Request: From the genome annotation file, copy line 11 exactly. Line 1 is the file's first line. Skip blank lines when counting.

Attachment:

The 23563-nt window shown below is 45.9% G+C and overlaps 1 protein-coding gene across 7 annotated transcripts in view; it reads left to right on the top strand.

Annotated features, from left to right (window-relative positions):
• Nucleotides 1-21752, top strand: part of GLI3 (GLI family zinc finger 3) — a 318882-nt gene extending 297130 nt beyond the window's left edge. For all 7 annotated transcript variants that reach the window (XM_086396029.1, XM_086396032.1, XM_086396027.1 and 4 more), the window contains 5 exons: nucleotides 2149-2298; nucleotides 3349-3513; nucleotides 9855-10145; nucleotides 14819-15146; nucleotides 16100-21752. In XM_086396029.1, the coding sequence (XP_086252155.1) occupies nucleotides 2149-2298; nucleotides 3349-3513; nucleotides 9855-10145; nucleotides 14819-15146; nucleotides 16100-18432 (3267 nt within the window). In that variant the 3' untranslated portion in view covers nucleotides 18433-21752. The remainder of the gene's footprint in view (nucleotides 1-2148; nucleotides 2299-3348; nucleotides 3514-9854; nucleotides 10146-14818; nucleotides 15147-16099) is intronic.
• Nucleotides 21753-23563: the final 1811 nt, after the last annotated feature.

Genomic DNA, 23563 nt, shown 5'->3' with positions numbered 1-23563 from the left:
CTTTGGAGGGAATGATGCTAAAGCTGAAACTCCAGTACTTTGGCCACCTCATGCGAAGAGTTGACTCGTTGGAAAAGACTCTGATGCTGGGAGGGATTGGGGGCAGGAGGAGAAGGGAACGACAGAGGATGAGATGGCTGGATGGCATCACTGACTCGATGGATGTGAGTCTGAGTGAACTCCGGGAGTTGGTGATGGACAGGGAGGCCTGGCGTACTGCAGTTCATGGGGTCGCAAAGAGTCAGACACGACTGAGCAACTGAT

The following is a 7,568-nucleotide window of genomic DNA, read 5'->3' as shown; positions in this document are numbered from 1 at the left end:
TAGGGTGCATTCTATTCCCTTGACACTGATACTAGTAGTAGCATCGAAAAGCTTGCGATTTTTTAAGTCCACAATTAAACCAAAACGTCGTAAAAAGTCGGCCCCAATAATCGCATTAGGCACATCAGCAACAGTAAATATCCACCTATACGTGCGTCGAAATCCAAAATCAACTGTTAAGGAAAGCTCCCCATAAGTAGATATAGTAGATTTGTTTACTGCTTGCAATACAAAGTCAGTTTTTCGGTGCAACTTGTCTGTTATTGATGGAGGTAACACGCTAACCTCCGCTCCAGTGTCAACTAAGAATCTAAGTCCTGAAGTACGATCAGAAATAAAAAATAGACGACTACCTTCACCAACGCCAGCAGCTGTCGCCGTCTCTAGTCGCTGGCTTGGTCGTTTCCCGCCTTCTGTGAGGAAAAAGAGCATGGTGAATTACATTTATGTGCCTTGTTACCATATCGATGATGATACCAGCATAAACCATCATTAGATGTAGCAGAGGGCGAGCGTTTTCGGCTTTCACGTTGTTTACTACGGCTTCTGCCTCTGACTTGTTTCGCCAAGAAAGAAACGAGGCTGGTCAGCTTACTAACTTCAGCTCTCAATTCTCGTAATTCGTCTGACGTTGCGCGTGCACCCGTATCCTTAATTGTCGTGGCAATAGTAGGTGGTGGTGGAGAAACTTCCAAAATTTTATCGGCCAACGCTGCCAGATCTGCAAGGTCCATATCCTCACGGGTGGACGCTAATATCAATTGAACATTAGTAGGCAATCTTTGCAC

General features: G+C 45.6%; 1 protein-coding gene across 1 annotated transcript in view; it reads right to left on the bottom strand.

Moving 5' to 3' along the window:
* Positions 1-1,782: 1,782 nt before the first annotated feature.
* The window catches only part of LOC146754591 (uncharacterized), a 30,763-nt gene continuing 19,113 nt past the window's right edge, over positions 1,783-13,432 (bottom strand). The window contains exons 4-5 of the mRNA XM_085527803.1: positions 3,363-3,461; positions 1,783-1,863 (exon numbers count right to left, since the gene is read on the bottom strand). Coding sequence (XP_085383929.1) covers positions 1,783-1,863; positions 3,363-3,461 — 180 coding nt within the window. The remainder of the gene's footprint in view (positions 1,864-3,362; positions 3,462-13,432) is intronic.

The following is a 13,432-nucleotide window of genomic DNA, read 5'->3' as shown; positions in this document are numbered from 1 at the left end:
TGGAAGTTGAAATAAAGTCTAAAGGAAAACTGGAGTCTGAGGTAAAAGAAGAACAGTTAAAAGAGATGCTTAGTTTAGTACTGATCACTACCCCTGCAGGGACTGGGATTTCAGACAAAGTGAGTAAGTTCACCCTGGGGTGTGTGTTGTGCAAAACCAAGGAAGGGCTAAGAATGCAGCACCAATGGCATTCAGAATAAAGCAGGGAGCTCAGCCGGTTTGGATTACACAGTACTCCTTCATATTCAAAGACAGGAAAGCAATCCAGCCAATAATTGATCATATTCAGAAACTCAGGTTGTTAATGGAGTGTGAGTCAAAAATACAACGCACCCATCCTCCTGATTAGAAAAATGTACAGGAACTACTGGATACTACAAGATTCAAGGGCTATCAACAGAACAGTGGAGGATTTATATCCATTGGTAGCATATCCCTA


* Positions 1-1,782: 1,782 nt before the first annotated feature.